In 1601, William Shakespeare wrote a comedy called “Twelfth Night.” The story is about a pair of twins with identity issues. To illustrate that the characters share similar thoughts, Shakespeare wrote, “My purpose is, indeed, a horse of that color.” For many decades, a horse of the same color was analogous to similar thoughts or plans of action.

Jump to 1939, when MGM Studios adapted L. Frank Baum’s story of “The Wizard of Oz.” This new version of the tale uses a popular twist on Shakespeare’s colorful equine phrase. When Dorothy asks for admittance to Emerald City to see the Wizard, the gatekeeper demands identification. The Scarecrow points out that Dorothy has control of the ruby slippers given to her by the Good Witch of the North. The gatekeeper replies: “Well, bust my buttons! Why didn’t you say so in the first place? That’s a horse of a different color. Come on in!”

Certainly, this is one of the first cinematic examples of multifactor authentication (MFA) — utilizing something you know and something you have to authenticate and gain access.

We’re Not in Kansas Anymore

There are three factors that can be used to confirm a person’s identity:

  1. Something you have. This is a physical thing such as a bank card, USB stick or even a good old-fashioned physical key.
  2. Something you know. This is a secret piece of information that only the real person is supposed to know, which is why you should not share your password or personal information with anyone else.
  3. Something you are. We’re talking about biometrics now — fingerprints, iris scans, voice patterns or other physical characteristics.

It’s critical to make each factor as strong as possible. During the February 2017 Cloudflare breach, for example, chunks of uninitialized memory were accidentally returned into innocent streams of HTML heading to browsers and then being caught up in server logs.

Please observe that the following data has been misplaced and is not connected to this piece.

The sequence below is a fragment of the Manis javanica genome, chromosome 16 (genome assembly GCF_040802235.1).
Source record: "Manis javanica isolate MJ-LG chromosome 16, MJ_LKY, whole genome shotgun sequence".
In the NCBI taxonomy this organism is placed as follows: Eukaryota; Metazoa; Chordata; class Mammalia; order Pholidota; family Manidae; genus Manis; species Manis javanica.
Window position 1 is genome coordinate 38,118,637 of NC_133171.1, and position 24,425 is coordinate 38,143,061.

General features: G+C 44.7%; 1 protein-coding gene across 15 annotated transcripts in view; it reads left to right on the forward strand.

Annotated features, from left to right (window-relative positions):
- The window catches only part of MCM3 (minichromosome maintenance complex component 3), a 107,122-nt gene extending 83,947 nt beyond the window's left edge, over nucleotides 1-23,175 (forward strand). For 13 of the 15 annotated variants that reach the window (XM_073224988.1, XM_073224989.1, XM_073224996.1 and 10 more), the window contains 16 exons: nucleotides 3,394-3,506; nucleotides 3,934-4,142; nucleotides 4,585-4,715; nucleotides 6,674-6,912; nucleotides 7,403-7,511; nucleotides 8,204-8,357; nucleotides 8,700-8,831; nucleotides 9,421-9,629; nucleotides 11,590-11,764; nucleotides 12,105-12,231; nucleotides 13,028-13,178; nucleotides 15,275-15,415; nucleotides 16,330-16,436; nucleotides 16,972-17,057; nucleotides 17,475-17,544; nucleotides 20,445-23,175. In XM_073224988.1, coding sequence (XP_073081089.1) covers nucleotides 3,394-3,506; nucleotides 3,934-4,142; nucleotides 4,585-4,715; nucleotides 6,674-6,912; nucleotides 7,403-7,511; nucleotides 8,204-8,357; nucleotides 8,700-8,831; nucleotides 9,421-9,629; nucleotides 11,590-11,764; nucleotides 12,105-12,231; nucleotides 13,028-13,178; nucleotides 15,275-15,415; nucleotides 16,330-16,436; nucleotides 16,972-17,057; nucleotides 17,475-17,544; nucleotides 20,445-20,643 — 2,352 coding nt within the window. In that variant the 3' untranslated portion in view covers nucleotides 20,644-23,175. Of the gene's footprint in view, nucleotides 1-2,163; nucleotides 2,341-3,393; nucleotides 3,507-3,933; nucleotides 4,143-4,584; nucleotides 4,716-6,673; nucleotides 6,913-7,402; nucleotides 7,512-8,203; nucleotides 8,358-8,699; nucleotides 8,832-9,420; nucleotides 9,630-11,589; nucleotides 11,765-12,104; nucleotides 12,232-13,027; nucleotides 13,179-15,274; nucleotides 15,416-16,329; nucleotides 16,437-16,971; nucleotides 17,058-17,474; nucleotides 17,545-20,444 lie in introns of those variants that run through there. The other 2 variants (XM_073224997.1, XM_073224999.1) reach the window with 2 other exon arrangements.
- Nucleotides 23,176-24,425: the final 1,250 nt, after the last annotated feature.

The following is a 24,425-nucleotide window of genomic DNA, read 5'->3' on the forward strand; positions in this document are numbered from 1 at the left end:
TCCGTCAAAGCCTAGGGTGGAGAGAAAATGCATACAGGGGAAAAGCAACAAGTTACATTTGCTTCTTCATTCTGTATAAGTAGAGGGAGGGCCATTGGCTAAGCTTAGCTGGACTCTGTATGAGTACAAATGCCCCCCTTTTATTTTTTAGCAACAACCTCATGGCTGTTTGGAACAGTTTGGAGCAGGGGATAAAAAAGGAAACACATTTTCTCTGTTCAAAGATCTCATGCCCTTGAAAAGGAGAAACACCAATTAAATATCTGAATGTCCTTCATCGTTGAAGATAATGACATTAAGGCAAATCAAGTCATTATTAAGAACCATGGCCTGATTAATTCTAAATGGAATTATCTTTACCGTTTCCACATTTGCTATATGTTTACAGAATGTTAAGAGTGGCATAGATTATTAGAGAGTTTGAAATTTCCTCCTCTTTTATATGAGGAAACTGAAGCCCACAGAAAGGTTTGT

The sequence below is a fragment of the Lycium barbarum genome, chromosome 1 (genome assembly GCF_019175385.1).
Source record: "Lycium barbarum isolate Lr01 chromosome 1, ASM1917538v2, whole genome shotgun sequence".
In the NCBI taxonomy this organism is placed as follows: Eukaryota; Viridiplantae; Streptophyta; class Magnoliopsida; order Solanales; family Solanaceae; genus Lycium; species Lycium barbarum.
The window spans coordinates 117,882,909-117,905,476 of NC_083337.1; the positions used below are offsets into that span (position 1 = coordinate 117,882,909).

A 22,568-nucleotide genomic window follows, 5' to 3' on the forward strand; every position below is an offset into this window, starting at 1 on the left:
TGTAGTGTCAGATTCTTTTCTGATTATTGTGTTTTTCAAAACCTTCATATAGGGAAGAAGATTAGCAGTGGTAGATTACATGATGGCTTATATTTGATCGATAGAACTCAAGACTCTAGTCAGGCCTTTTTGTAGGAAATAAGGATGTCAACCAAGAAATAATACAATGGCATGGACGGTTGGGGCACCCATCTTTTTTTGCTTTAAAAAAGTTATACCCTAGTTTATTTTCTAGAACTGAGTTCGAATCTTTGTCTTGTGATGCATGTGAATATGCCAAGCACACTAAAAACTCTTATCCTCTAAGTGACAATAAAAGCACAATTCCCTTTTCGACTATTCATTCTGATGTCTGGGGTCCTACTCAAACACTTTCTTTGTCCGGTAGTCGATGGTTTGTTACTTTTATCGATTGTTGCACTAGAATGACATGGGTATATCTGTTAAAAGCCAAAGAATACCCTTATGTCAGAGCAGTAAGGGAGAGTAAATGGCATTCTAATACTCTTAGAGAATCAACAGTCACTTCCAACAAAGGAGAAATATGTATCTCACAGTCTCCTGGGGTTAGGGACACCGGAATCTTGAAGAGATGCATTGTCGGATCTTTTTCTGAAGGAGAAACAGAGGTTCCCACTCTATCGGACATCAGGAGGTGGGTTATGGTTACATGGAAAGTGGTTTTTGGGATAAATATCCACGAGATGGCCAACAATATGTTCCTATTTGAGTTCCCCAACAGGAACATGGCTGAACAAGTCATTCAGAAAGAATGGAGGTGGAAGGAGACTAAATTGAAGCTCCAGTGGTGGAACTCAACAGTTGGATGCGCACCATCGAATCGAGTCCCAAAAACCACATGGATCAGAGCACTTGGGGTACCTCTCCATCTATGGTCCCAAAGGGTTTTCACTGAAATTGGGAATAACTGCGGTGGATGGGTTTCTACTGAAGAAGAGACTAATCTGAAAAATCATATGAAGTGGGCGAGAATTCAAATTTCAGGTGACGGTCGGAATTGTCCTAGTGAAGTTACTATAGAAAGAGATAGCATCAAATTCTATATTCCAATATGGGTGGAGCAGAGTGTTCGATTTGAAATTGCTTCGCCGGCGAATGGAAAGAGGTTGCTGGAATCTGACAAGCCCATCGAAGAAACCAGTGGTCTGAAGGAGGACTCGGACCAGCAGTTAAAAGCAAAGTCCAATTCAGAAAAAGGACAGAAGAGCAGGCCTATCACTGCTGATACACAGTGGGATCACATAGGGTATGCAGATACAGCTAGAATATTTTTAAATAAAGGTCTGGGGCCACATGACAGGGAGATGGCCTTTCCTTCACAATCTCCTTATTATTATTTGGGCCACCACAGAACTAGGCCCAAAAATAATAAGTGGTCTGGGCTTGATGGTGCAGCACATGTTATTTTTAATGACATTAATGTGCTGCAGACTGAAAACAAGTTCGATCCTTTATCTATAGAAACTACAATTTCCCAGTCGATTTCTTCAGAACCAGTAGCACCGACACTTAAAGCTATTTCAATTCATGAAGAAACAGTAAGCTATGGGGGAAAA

These chunks contained all sorts of data, including user IDs, passwords and, in some cases, the values used to perform two-factor authentication (2FA). Incidents like this should remind us to change passwords often, make them difficult to guess and realize that not even MFA can provide foolproof protection from accidental information exposures.

Multifactor Authentication Frameworks and Standards

There are several frameworks, standards and guidelines that can help security teams protect their critical systems with MFA. The Payment Card Industry Data Security Standard (PCI DSS), for example, requires MFA for remote access that originates from outside the network to the cardholder data environment (CDE). It also demands MFA for all administrative access to the cardholder data, even if the user is within the trusted network.

The Federal Financial Institutions Examination Council (FFIEC) guidance on authentication does not necessarily mandate MFA. It does, however, specify that single-factor authentication is inadequate on its own. At level 3 and above, the National Institute of Standards and Technology (NIST) data classification standards require multifactor authentication and control of the factor items, whether they are tokens, soft tokens or other identifiers.

Many large tech companies such as PayPal, Apple and Google have dedicated support pages to help you secure your identity with MFA. Other resources, such as Two Factor Auth, help security teams and consumers keep track of which online services support MFA.

We are in an arms race with very sophisticated cybercriminals from all around the world. Multifactor authentication is our latest defense, but it certainly won’t be our last attempt at keeping our information to ourselves.

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